Winnipeg city crews won't have to remove as many elm trees due to Dutch elm disease this year compared to last year.

City foresters in Winnipeg, which has one of the largest elm tree populations in North America, have been waging war on the disease for 37 years.

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About 4,800 elm trees have been marked for removal this year due to Dutch elm disease. That's 1,000 fewer trees compared to last year, according to city officials. (CBC)

This year, about 4,800 elm trees have been marked for removal due to Dutch elm disease — that's about 1,000 fewer trees than last year.

City forester Martha Barwinsky says the number of infected trees varies year by year, but there could be a number of reasons for this year's drop.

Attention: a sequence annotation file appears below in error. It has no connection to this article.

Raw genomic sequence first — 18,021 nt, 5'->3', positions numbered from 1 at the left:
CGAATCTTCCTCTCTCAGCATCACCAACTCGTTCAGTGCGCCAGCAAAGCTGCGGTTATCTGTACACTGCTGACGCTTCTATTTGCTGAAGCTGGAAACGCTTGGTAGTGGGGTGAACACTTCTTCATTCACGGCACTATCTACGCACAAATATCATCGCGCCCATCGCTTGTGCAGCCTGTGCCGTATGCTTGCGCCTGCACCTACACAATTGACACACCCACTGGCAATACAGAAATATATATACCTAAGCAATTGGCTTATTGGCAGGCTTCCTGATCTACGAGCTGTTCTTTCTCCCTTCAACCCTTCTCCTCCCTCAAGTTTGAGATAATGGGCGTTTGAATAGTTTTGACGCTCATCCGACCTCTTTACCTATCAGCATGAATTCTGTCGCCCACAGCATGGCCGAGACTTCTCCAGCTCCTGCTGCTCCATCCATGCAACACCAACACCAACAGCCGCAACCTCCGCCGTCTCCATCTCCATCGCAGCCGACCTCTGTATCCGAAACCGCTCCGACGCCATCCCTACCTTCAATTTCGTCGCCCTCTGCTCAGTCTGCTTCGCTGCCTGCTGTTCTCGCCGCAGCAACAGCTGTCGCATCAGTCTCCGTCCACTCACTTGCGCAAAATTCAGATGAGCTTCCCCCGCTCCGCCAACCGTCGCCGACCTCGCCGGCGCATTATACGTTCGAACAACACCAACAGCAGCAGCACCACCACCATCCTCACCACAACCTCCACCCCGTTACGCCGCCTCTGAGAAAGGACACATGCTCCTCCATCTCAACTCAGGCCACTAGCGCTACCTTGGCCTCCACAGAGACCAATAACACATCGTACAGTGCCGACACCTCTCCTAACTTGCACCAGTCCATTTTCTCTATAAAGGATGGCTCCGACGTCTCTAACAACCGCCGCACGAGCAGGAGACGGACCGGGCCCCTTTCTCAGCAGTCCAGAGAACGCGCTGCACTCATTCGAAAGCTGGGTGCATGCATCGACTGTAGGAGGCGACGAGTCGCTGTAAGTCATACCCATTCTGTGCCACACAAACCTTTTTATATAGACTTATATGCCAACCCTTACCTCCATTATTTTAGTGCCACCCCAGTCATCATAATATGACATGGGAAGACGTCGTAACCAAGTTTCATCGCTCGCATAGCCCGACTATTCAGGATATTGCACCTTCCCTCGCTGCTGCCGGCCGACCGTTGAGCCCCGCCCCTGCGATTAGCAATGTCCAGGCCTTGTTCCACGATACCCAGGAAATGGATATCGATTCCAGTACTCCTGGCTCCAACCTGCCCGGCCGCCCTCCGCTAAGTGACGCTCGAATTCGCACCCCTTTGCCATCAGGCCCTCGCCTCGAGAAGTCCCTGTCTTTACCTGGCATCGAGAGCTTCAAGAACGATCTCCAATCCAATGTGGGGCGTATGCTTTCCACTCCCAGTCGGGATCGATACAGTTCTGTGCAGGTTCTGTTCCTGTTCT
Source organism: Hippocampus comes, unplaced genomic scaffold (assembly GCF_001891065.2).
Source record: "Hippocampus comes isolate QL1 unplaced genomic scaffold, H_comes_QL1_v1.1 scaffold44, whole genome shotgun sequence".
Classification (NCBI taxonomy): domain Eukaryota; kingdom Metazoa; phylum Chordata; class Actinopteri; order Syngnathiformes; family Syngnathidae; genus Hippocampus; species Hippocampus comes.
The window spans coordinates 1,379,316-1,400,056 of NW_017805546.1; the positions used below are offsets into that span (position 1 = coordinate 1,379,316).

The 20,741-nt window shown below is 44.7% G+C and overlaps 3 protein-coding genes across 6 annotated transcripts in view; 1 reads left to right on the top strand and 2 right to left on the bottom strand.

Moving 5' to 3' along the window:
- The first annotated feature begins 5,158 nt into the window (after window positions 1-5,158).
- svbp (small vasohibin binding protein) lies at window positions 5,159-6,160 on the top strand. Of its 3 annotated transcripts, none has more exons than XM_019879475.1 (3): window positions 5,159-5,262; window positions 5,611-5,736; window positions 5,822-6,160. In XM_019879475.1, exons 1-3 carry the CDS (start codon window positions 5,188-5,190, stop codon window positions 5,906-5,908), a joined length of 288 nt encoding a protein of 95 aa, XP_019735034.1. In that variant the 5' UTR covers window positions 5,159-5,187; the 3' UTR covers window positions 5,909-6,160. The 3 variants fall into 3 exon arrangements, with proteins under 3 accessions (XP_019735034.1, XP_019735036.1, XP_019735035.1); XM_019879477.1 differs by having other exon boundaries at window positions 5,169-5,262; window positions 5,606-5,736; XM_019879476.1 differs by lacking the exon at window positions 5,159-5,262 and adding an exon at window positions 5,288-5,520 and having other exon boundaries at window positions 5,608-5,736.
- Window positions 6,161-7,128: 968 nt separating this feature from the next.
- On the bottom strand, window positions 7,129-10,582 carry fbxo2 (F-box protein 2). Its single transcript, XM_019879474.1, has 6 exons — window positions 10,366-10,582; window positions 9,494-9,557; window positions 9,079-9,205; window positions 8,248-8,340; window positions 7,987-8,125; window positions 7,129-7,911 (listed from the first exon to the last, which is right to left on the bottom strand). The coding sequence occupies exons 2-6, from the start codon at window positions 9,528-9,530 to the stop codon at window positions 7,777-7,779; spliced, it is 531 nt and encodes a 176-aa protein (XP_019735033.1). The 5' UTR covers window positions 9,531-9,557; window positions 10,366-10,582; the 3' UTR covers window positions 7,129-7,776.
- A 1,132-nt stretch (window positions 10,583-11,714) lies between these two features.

"It could be attributed to a wide variety of things, whether it's elm bark beetle population, weather conditions, moisture conditons," she said Tuesday.

Barwinsky said Winnipeg is managing Dutch elm disease, but it will likely never be eradicated.

"Trees themselves are living organisms and there's genetic variability in them," she said.

"We really haven't really identified specifically why the disease behaves that way."